TALLAHASSEE Eight companies receiving multimillion-dollar awards from Florida Gov. Rick Scott remain unnamed under a Florida law that allows the names of potential employers to remain So far, Gov. Scott has awarded $15 million to 16 companies as a way to lure new business into the state. The incentives are paid for by Enterprise Florida, the states economic development partnership, which is funded by taxpayer dollars. Unlike previous Florida governors, Gov. Scott can award up to $2 million 2 The Brechner Report November 2011 ACCESS RECORDS CONTINUED Hospital approves settlement, decides not to record Suit challenges headlight TALLAHASSEE A Florida lawsuit in Tallahassee against the Florida Highway Patrol and challenging the issuing of tickets for The lawsuit, which seeks an from being able to issue tickets to warn oncoming drivers of radar lights to communicate with other drivers is a form of protected speech. Courts have found that a wide variety of actionssuch as ones headlightsare forms of communication under the First Amendment, said David Hudson Jr., a scholar at the First Amendment Center. As many as 2,400 drivers were wrongfully issued tickets from 2005 to 2010, under a state law meant to prevent drivers from having strobe blue police lights, the suit states. Source: St. Petersburg Times, Florida Today NEW SMYRNA BEACH Board members for the Southeast Volusia County Hospital District have declined to pass a motion to record the boards proceedings, citing the cost of maintaining public access to the recordings. Board members for the second time failed to pass the motion at a meeting last heard in August, where it was rejected 6-1. The decision not to record is already getting heat from at least one of the boards members, who was told that he could not use his own device to record the boards proceedings, according to the Daytona Beach News-Journal. The board member complied but said that he would seek legal counsel to protect his right to record the proceedings. Under Floridas Sunshine Law, citizens have a right to record public meetings. The boards lawyer, however, said that allowing the board member to record would subject the recording to the same public records maintenance requirements that the board collectively struck down. The decision not to record comes in the wake of what some have called the biggest Sunshine Law violation ever from the fund at his discretion. part of a companys economic development process, due to trade secrets or business strategies, Enterprise Florida spokesman Stuart Doyle said in an email to the South Florida Sun-Sentinel But critics say that process should be more open since it involves taxpayer money. Allowing the governor to make those face of the intent of Sunshine laws, said Rep. Mark Pafford (D-West Palm Beach). Source: South Florida Sun-Sentinel Video withheld at OSHA hearing ORLANDO A federal judge has denied a motion to enjoin the U.S. Occupational Safety and Health Administration (OSHA) from publicly releasing videos and photographs depicting the death of SeaWorld trainer Dawn Brancheau. Brancheau died in February 2010 after being drowned by Tilikum, the parks largest killer whale. Brancheaus photographs and video recordings depicting Brancheaus death, her body, and the rescue efforts, under the federal Freedom of Information Act (FOIA) and the Privacy Act. They expressed concern that the materials might also be made public during an OSHA hearing that was scheduled for Sept. 19. U.S. District Judge Gregory A. Presnell denied the motion, ruling that the legal basis for blocking release of the materials under these federal statutes is murky, to put it mildly. None of the statutes purportedly relied upon by the Plaintiffs can provide them with the relief they seek, Presnell wrote in the Sept. 15 order. The federal statutes under which the court to block OSHA before the agency has had a chance to decide whether it would release the materials, the order stated. OSHA has received three requests for the death scene materials it obtained in the course of its investigation. The agency stated that it would process the requests in compliance with FOIA regulations, but it has not issued a decision whether it would release the materials. The Brancheau family was able to obtain an injunction to prevent OSHA from displaying any part of the death scene materials during the OSHA hearing. Source: Orlando Sentinel FIRST AMENDMENT litigated, according to the News-Journal. In 2010, the Bert Fish Foundation sued to stop a merger between public Bert Fish, which has served as the community hospital for Southeast Volusia County, and merger was the result of 21 meetings that had been illegally closed to the public on the advice of the boards former attorney, Jim Heekin, the News-Journal reported. The hospital district recently approved a $1 million settlement fee, which will be paid to the Bert Fish Foundation by the hospitals insurance policy. Source: Daytona Beach News-Journal


Pinellas agendas kept hidden ACCESS RECORDS CONTINUED Board rescinds controversial policy FREEDOM OF INFORMATION 3 The Brechner Report November 2011 Brechner Center for Freedom of Information 3208 Weimer Hall, P.O. Box 118400 College of Journalism and Communications University of Florida, Gainesville, FL 32611-8400 http://www.brechner.org Sandra F. Chance, J.D., Exec. Director/Exec. Editor Kara Carnley Murrhee, Editor Emily Miller, Production Assistant Alana Kolifrath, Production Coordinator The Brechner Report is published 12 times a year under the auspices of the University of Florida Foundation. The Brechner Report is a joint effort of The Brechner Center for Freedom of Information, the University of Florida College of Journalism and Communications, the Florida Press Association, the Florida Association of Broadcasters, the Florida Society of Newspaper Editors and the Joseph L. Brechner Endowment. CRESTVIEW The State Attorneys determine whether the actions of several Crestview City Council members violated Floridas Public Records Law. The complaint leading to the organizations, including Northwest Florida Daily News and local Crestview radio stations WAAZ/WSJB, after obtaining several emails indicating that issues outside of properly noticed public meetings. In particular, discussing personnel matters, vehicle purchases and contracts must occur under the light of public scrutiny, state Rep. Matt Gaetz said of the emails. More than 5,000 emails have been Source: Northwest Florida Daily News Authority recently rescinded a any public records request made using profane or vulgar language. The policy was enacted only weeks earlier in response to requests made by activist blogger Chaz Stevens, which board members said contained derogatory and abusive language, according to the South Florida Sun-Sentinel Although board members say the policy was enacted to protect its staff, the housing authority has since rescinded the policy for fear that it would not hold up in court. the ability to decide which requests they will or will not honor, said Pat Gleason, special counsel for open government with the Florida There have been cases that have held that local government may not impose conditions above and beyond what the public records law requires, Gleason said. Source: South Florida SunSentinel TALLAHASSEE The Florida Department of Law Enforcement (FDLE) is investigating a possible illegal recording within Lt. Gov. Jennifer Carrolls The recording is of John Konkus, heard whispering to another staff member, Carletha Cole, about internal issues. PINELLAS For the last eight years, the Pinellas County Business Technology Services Board, which oversees Pinellas Countys multimillion-dollar computer network and digital records, has kept public meeting agendas hidden on the county website, accessible only by a password given to government workers. were not aware of the issue until County Commissioner Ken Welch stumbled onto the problem this summer, the St. Petersburg Times reported. Under Floridas Public Records and Open Meetings laws, governments must publish public meeting agendas so that individuals will have notice as to the topics that will be discussed at the meeting. The board said that it would make the agendas accessible on its website beginning with its Oct. 27 meeting. Source: St. Petersburg Times complaining to The Florida Times-Union about disputes within the lieutenant governors Under Florida law, the recording of a private conversation without consent can carry a felony charge. Source: St. Petersburg Times PRIVACY New Port Richey raises fees NEW PORT RICHEY The costs of making public records requests will be slightly more expensive in New Port Richey under a new fee schedule unanimously passed by city council Under the new fee schedule, the city can charge the hourly wage of the worker complying with the requests The city can also require requesters to make a minimum deposit of $25 if the requests will take more than an hour. Records requests in New Port Richey were previously completed at little to no cost, the St. Petersburg Times reported. Local governments should set fee scales to let the public know the costs up front, but they should be fair, according to Barbara Peterson, president of Tallahassee-based First Amendment for open government. State law also mandates that citizens be charged the lowest possible hourly rate of an employee that can complete the job, Peterson said. Source: St. Petersburg Times FDLE investigates recording State investigates Crestview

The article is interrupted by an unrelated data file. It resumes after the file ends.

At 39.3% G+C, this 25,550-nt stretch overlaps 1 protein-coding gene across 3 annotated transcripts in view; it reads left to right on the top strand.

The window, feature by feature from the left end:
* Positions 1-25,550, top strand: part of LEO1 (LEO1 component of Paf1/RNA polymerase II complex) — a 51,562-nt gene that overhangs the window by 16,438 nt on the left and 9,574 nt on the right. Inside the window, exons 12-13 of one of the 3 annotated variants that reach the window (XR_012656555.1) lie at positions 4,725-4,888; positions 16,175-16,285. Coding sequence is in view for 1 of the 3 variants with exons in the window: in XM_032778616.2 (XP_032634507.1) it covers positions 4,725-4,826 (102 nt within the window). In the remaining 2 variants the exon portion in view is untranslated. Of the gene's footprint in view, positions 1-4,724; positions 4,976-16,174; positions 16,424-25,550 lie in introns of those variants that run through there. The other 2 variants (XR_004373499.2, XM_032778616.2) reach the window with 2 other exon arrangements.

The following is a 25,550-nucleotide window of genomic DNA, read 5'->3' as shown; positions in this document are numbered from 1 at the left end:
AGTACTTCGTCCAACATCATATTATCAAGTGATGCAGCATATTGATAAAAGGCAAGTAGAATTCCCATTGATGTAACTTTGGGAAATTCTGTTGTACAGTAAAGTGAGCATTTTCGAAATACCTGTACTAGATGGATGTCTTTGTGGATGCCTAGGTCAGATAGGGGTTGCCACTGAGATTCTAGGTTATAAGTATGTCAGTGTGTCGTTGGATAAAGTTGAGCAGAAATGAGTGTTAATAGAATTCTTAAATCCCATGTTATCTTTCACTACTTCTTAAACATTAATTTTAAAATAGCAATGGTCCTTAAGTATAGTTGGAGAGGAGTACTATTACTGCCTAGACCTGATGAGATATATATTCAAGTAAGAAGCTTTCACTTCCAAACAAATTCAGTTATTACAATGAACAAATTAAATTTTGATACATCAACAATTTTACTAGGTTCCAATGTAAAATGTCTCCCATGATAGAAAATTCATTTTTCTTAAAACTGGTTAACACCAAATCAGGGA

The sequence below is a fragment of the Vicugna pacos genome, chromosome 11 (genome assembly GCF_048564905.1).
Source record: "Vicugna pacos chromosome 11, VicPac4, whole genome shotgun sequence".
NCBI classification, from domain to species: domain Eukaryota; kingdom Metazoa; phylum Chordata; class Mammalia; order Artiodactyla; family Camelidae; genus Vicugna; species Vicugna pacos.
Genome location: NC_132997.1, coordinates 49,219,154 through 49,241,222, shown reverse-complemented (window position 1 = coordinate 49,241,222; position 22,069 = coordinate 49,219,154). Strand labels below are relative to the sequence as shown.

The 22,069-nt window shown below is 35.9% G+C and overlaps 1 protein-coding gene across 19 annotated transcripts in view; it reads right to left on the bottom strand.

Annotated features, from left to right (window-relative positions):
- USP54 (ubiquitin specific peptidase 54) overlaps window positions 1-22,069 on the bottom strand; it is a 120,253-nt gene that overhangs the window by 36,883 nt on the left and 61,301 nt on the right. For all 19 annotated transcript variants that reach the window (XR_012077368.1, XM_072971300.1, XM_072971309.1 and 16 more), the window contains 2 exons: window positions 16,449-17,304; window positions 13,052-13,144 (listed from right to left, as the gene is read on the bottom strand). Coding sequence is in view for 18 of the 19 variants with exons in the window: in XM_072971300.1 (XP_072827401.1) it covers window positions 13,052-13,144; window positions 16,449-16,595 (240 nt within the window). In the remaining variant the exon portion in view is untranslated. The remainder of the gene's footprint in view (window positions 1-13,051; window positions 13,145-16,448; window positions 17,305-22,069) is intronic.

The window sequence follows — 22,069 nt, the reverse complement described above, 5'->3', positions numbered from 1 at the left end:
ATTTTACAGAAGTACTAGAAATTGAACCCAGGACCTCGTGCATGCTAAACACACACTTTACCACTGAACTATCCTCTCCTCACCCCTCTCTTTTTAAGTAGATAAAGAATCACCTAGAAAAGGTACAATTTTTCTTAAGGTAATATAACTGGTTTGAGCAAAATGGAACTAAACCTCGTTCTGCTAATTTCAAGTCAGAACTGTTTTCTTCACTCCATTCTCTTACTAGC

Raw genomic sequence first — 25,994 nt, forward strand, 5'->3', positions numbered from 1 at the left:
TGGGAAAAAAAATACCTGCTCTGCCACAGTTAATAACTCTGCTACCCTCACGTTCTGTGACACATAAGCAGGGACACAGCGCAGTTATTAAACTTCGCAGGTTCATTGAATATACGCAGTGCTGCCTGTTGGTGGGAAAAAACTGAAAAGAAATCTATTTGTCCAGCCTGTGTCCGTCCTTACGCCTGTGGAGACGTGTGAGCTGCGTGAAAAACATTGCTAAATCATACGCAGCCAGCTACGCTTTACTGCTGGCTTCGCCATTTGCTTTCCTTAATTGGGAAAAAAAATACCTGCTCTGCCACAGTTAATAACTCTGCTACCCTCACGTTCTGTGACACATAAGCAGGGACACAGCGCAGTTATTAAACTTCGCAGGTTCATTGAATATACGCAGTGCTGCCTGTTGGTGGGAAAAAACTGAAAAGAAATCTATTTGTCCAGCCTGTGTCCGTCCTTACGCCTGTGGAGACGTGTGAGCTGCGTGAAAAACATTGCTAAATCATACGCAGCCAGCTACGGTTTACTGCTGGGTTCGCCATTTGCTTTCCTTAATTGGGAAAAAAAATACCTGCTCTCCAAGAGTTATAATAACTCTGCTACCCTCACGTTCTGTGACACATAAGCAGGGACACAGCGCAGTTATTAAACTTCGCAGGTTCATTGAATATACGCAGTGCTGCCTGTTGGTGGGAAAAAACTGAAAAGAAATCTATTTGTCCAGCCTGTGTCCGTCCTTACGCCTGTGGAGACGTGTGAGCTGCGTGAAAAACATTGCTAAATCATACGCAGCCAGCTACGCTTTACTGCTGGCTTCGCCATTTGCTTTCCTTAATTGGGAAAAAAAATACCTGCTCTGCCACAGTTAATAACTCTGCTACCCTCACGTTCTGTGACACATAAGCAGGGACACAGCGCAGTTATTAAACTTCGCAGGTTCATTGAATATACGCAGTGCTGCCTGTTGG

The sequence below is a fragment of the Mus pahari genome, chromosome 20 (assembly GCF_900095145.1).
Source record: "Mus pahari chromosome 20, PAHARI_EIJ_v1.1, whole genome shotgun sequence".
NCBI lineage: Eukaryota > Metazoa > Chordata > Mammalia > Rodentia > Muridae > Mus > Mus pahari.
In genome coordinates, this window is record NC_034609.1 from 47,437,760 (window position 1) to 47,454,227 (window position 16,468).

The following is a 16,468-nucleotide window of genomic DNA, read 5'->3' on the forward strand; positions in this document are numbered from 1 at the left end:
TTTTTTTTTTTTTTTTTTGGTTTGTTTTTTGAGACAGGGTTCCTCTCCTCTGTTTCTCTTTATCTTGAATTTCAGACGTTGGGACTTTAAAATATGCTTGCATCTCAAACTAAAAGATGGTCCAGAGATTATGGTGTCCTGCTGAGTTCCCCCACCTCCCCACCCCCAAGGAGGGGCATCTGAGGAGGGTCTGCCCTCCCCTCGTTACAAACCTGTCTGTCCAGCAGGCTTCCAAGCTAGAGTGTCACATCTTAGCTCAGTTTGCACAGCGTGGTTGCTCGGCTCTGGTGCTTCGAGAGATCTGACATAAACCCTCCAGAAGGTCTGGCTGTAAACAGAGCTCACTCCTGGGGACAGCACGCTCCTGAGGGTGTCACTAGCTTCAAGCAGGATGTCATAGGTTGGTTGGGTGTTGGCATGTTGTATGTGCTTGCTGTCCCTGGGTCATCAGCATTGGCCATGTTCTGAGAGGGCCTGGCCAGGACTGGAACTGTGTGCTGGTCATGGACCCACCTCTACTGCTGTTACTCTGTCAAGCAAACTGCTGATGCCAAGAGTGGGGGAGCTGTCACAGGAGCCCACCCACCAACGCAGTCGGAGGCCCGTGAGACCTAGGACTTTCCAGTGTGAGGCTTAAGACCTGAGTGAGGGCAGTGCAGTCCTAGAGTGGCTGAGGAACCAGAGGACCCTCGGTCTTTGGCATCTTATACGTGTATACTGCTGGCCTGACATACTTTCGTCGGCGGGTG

determine on a case-by-case basis when such fees should be waived or reduced. 5 U.S.C. 552(a)(4) (A)(iii). Thus, the fact that one is a journalist does not automatically qualify him for a fee waiver. Frustration undoubtedly felt by FOIA requesters in response to seemingly inconsistent agency action accentuates a problem long plaguing the journalistic front: In an age when anyone can post links and publish content, who is a journalist? Should bloggers and other non-traditional journalists be granted similar access such as to court proceedings and public recordsas members of the traditional news media? Experience suggests the answer should not be categorical, especially given the role these journalists play in the newsgathering and reporting process. Yet, consider the practical Orange County, Fla., during the Casey Anthony trial. A wide range of reportersincluding mainstream news media, bloggers and non-traditional journalistscompeted for access, but a conducted a credentialing processafter initial access was granted to mainstream mediathrough which other journalists could apply for access if they could demonstrate: 1) establishment of an independent website; 2) publication of original news; 3) of the judicial branch. separating the credentialed from the queue underscores problems lauded for their efforts and procedures, similar situations will arise again, posing a challenge to courtroom access and subjecting the decisionmakers process to greater scrutiny. The reality to explicate. When creating policies that promote the greatest policymakers to consider input from all stakeholders, including non-traditional journalistsas well as to apply a balanced method that weighs multiple variables in holistic fashion. Its not every day one has the chance to work for a start-up federal agency in Washington, D.C. much less after only one year of law school. But that was my experience in summer 2011 when I interned for the Housed within the National Archives and Records Administration and created as part of the OPEN Government Act of 2007, OGIS has a two-pronged mission: a) Review federal agency policies, procedures and compliance with the Freedom of Information Act (FOIA); and b) provide mediation services in FOIA disputes between persons making requests under FOIA and the of seven handled more than 760 disputes, providing a spectrum of mediation services to its customersFOIA requesters and federal agency personnel. My experience interning with OGIS taught me a great deal about the role of mediation as a value-added alternative to litigation, while exposing me to a side of the FOIA process not typically known by journalists. During my internship, I assisted in the resolution of several such FOIA disputes, assistance after receiving mixed responses from different federal agencies regarding his fee requester status. While some agencies granted his status as a representative of the news media for fee assessment purposes under FOIA, others agencies denied his request, placing him in the all other requester category. Under FOIA, a representative of the news media includes any person or entity that gathers information of potential interest to a segment of the public, uses its editorial skills to turn the raw materials into a distinct work, and distributes that work and non-traditional journalists by making them eligible for reduced processing and duplication fees previously available to mainstream journalists. However, FOIA and agency policy grants agencies broad discretion in determining whether a requesters activities qualify him for news media status. It may also be up to the agency to Kara C. Murrhee Back Page The By Kara C. Murrhee Kara C. Murrhee is the editor of The Brechner Report for the Joseph L. Brechner Center for Freedom of Information. January 2007 November 2011